How Much Do Cancer-Related Symptoms Contribute to Health-Related Quality of Life in Lung and Colorectal Cancer Patients?
A Report from the Cancer Care Outcomes Research and Surveillance (CanCORS) Consortium
Published in: Cancer, v.121, no. 16, Aug. 2015, p. 2831-2839
Posted on RAND.org on August 28, 2015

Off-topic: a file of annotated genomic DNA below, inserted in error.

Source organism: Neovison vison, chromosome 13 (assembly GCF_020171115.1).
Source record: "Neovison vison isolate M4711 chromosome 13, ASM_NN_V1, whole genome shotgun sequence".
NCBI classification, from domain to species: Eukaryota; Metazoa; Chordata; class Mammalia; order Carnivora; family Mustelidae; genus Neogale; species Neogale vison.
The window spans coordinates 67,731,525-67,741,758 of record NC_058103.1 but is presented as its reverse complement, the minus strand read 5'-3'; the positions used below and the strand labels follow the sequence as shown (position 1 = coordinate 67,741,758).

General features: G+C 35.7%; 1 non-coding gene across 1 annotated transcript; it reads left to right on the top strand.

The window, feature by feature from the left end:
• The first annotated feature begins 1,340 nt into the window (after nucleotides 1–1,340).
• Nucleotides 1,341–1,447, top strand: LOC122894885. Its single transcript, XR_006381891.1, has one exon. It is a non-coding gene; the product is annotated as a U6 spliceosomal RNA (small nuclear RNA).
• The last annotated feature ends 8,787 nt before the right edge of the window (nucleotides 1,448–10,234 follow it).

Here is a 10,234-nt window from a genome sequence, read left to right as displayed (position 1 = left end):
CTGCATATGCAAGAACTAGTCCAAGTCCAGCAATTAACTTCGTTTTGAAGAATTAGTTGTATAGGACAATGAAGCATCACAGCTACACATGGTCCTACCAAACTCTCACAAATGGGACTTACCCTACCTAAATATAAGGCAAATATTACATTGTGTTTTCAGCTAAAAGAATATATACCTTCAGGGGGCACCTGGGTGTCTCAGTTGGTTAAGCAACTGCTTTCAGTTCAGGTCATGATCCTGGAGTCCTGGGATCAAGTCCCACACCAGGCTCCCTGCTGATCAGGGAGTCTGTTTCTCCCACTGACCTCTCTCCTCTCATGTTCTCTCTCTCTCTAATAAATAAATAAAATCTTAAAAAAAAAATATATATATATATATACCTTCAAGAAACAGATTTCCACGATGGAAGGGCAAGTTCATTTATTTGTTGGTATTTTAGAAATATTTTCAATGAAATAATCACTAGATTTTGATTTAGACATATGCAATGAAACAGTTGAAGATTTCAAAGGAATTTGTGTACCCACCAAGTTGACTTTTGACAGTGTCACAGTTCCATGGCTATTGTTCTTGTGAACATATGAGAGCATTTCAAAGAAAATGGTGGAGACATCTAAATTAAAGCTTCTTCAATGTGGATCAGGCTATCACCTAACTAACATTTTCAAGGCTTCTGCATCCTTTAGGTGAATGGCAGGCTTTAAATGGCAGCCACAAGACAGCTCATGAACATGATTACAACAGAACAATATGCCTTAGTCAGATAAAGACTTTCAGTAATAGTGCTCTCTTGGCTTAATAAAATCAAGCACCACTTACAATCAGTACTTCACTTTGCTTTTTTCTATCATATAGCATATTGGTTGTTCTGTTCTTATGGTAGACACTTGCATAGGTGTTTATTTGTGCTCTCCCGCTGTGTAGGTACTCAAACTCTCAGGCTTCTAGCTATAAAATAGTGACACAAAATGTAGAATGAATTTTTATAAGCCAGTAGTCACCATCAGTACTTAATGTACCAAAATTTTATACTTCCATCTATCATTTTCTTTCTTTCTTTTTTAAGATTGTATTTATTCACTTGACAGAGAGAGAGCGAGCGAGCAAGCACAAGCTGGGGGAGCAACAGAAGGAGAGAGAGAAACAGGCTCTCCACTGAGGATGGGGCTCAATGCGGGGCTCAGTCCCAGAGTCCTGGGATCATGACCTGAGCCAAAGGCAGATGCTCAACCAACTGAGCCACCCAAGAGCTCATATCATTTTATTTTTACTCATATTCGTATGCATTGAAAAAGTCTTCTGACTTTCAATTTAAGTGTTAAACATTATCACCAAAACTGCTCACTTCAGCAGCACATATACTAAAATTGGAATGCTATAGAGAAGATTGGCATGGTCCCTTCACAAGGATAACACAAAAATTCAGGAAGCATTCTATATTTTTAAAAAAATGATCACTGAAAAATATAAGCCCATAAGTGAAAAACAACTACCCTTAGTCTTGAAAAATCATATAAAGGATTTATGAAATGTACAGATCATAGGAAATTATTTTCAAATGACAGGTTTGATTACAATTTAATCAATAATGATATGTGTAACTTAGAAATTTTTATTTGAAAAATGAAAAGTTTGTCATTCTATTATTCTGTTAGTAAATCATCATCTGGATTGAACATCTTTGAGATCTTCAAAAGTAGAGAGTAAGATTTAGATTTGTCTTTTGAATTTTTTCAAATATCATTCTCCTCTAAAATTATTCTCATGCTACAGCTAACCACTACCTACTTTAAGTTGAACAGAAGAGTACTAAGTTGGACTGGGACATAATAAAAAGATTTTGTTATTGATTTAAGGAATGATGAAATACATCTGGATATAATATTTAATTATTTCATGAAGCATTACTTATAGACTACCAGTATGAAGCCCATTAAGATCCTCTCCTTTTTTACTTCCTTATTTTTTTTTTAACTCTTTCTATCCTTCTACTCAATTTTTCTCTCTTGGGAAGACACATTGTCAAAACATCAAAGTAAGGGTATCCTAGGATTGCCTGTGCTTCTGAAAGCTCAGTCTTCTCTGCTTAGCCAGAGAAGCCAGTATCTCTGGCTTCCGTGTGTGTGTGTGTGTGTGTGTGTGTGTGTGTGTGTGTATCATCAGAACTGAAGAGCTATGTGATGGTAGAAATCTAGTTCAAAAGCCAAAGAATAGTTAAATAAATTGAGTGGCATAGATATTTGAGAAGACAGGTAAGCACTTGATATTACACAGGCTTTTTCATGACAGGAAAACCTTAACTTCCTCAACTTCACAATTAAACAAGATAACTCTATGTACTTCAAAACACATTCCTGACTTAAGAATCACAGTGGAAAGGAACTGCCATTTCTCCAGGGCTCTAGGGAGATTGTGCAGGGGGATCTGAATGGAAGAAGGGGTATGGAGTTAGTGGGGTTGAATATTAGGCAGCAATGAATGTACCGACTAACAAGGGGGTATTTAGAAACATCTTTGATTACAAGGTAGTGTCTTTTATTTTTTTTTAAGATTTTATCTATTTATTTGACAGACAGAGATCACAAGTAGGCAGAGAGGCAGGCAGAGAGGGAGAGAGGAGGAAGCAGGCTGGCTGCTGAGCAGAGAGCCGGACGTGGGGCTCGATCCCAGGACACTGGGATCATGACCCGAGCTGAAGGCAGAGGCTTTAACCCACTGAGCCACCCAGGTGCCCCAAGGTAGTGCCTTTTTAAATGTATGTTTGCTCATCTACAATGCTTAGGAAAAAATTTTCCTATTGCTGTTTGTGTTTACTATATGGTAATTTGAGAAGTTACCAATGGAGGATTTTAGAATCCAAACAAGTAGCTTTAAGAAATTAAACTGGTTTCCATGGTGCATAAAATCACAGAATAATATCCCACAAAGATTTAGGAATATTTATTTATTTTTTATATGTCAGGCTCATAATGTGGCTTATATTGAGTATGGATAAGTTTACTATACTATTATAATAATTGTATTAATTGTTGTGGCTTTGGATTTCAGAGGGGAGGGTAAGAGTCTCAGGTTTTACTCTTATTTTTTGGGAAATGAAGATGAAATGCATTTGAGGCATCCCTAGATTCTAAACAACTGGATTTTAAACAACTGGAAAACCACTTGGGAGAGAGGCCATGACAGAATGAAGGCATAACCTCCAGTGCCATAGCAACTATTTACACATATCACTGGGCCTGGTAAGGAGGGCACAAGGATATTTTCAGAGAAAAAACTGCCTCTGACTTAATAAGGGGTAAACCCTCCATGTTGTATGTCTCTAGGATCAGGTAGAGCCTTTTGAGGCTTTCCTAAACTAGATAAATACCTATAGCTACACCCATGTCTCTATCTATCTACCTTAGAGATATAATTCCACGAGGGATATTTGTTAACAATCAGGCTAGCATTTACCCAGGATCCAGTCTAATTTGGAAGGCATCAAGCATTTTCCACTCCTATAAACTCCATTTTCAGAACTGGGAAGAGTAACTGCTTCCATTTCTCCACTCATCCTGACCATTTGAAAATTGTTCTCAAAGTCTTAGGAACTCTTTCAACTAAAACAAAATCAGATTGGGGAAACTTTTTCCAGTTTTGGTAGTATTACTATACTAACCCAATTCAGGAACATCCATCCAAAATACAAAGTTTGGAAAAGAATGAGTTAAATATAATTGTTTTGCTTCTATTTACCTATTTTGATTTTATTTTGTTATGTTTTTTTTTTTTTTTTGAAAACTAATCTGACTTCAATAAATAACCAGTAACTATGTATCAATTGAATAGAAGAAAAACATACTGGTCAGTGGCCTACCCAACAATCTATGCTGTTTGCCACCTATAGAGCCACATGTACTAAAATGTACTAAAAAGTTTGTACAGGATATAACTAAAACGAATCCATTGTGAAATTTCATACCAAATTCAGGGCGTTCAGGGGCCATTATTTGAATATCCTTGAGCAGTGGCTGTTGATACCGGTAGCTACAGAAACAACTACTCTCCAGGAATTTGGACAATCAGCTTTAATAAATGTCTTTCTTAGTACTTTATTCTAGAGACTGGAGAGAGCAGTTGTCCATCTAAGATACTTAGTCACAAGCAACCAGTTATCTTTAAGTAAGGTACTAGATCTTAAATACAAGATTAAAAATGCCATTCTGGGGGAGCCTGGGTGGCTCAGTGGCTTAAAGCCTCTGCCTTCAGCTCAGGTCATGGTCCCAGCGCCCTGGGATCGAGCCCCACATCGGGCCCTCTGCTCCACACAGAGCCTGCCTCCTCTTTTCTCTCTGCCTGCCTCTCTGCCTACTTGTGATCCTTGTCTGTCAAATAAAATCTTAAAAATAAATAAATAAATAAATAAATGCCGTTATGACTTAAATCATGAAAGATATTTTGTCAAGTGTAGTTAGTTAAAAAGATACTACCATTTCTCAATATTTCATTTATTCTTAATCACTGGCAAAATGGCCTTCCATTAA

BACKGROUND: The objective of this study was to examine associations of symptoms with physical and mental health-related quality of life (HRQOL) in patients with colorectal cancer (CRC) and in patients with lung cancer. METHODS: Patients with newly diagnosed CRC (n = 3040) or lung cancer (n = 2297) who were participating in the Cancer Care Outcomes Research and Surveillance Consortium study completed surveys on general HRQOL and symptoms. HRQOL was measured by using physical component summary (PCS) and mental component summary (MCS) scores on the Medical Outcomes Study 12-item short-form heath survey. Nonspecific cancer symptoms were measured using items from the European Organization for Research and Treatment of Cancer core quality-of-life questionnaire. Cancer type-specific modules developed by the European Organization for Research and Treatment of Cancer were used to assess CRC-specific and lung cancer-specific symptoms. For both cancer types, linear regression models that were controlled for demographic and clinical information were used to examine correlations of nonspecific and cancer-specific symptoms with PCS and MCS scores. RESULTS: PCS scores for patients with CRC and lung cancer were below the general population norm of 50 (43 and 37, respectively), and MCS scores were at the population norm. For the CRC sample, in the model that included both symptom indices, an increase in nonspecific symptoms was more strongly associated with lower PCS and MCS scores than an increase in CRC-specific symptoms (PCS, standardized coefficient [beta] = -0.41 vs -0.09; MCS, beta = -0.38 vs -0.08). In a similar model for lung cancer, increases in lung cancer-specific symptoms were more strongly associated with lower PCS scores (beta = -0.34 vs -0.20), whereas nonspecific symptoms were more strongly associated with lower MCS scores (beta = -0.34 vs -0.14). CONCLUSIONS: Symptoms were associated with HRQOL impairments in recently diagnosed patients. Additional supportive care implemented early in cancer care, regardless of cancer stage, may provide symptom relief and improve HRQOL.